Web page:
Opening a checking account with a bank is a rite of passage of sorts for many consumers, but the plethora of small-print disclosures, fees and other services are enough to confuse even the most seasoned account holder. While banks attempted to simplify their practices over the years, a new Pew Charitable Trusts report shows that some banks – and regulators – have a long way to go before they’re truly doing everything they can to protect consumers. [More]
When Education Credit Management Corporation announced late last year that it would buy 56 of for-profit education chain Corinthian College Inc.’s Everest University and WyoTech campuses, consumer advocates expressed great concern that the new company – which would operate under the name Zenith – would continue the unfair practice of requiring students to sign away their right to seek any legal action against the company if they’re wronged. While ECMC ultimately said it would do away with the practice, new legislation aims to strengthen students’ legal rights when it comes to forced arbitration. [More]
We can understand just a little bit why some people might be willing to go on any of the countless daytime “judge” shows like Judge Judy, Judge Mathis, Street Court, etc. The shows pay you a nominal fee to appear, you get to be on TV and if the defendant loses, the show foots the bill (up to a certain amount). But the following video should give you four very good reasons for why you should never, ever, ever go on one of these shows.
When John signed up for a Discover card a few months ago, he noticed an interesting item in the fine print—he could opt out of binding arbitration if he sent in a written request that contained a few lines of necessary info and his signature. John followed the instructions, but Discover rejected it. Since then they’ve rejected his request a second time, failed to call him back when promised, and transferred him to CSRs who don’t know what the word means. The latest news: now that 30 days have passed, he’s no longer eligible to opt out. John’s thinking about canceling the card.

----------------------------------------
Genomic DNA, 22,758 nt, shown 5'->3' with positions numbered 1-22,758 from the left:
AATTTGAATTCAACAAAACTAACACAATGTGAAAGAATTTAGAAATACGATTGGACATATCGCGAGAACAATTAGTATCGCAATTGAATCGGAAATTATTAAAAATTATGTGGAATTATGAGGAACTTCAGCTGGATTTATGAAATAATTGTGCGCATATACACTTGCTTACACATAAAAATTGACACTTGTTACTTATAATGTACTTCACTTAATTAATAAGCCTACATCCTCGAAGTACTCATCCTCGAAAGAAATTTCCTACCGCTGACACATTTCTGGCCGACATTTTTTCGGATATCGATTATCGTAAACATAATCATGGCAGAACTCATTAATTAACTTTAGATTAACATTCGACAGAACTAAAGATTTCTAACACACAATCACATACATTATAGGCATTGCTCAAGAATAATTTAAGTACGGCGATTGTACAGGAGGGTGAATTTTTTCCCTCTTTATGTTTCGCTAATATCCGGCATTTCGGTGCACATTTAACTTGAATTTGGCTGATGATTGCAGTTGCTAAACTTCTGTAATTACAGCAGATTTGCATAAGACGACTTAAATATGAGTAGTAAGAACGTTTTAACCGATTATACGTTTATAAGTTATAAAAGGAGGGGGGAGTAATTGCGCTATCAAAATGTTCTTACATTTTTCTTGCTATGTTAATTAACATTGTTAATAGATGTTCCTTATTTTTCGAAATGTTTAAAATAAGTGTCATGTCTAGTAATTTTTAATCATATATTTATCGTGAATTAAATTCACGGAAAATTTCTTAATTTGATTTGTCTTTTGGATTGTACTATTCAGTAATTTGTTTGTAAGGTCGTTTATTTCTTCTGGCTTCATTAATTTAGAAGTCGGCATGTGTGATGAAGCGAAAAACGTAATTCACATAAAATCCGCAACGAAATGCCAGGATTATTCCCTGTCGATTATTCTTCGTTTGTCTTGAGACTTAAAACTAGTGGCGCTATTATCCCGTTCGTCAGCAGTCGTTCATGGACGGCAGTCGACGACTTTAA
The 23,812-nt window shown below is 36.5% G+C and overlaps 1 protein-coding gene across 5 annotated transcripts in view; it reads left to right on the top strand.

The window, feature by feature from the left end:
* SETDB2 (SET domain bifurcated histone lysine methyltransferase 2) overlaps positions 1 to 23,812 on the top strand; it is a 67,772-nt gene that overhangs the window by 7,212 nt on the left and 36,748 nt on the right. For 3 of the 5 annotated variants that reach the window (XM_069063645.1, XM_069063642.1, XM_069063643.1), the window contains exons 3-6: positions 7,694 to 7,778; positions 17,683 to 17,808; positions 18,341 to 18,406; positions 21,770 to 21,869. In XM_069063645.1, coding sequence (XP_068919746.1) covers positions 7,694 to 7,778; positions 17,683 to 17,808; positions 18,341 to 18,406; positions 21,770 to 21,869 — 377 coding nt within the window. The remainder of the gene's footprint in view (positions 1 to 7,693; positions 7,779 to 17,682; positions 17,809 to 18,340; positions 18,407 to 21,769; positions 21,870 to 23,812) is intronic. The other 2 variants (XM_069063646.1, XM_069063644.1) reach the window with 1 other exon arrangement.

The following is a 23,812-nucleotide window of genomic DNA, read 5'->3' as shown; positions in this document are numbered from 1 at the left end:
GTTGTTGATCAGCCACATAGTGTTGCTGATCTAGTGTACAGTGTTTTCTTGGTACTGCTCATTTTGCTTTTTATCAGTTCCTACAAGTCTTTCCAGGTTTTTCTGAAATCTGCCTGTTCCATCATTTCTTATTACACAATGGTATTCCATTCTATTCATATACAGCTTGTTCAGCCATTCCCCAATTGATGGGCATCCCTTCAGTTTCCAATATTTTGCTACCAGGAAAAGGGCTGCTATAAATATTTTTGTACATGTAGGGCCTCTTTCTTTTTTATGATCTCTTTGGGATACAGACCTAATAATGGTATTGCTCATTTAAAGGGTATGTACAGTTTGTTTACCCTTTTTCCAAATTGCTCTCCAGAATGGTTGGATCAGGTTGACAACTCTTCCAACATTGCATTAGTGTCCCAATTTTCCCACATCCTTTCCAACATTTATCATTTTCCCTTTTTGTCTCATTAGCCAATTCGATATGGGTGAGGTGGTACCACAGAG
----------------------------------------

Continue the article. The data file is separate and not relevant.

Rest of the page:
BusinessWeek has published a pretty substantial cover story on arbitration, and why it disadvantages consumers. Consumerist readers will be familiar with many of the story’s criticisms: one study finds 99.8% of arbitration cases are decided in the corporation’s favor, some arbitration firms market themselves to companies as a sympathetic and partial judge, the arbitration process is intentionally structured to handicap consumers, and more.
The Supreme Court rejected T-Mobile’s appeal in 3 cases yesterday, which means an earlier federal ruling that says states “can refuse to enforce arbitration clauses if they include bans on class actions” will stand. Now T-Mobile has to go back to state courts to deal with the class action lawsuits against it. [Associated Press]
Sean writes: “The wife and I were purchasing a car this weekend. After the typical pulling of teeth to get a price quote over email, we headed into the dealership on Saturday to finalize the deal. We were finally ushered into the finance guy’s office, pitched the warranty, gap insurance, etc., and got to the contract itself. I looked over the agreement and saw the ‘binding arbitration’ clause. Knowing it wasn’t a battle I could win, nor an issue I could avoid by shopping elsewhere, I let it go with a simple, “I don’t like the binding arbitration clause.” To my surprise, he responded, “Arbitration is the best thing invented for corporations!”
On Wednesday, the California Supreme Court refused to review two earlier findings, which killed T-Mobile’s final chance at blocking a lawsuit against its early-termination fees and practice of locking phones. This is the third time T-Mobile has tried to stop the case from proceeding, and both a state trial judge and a state appeals court have already rejected T-Mobile’s claims that its customers were required by the terms of their contracts to submit to binding arbitration.
Elizabeth Warren, the doyenne of consumer debt, received a frank email from a lawyer that shows the anti-consumer bias of binding arbitration. The lawyer was attempting to arbitrate a dispute with MBNA, a difficult task complicated by the bank’s refusal to participate.
Chances are, you own a product or subscribe to a service you agreed to “binding arbitration” once you purchased it. But what is it?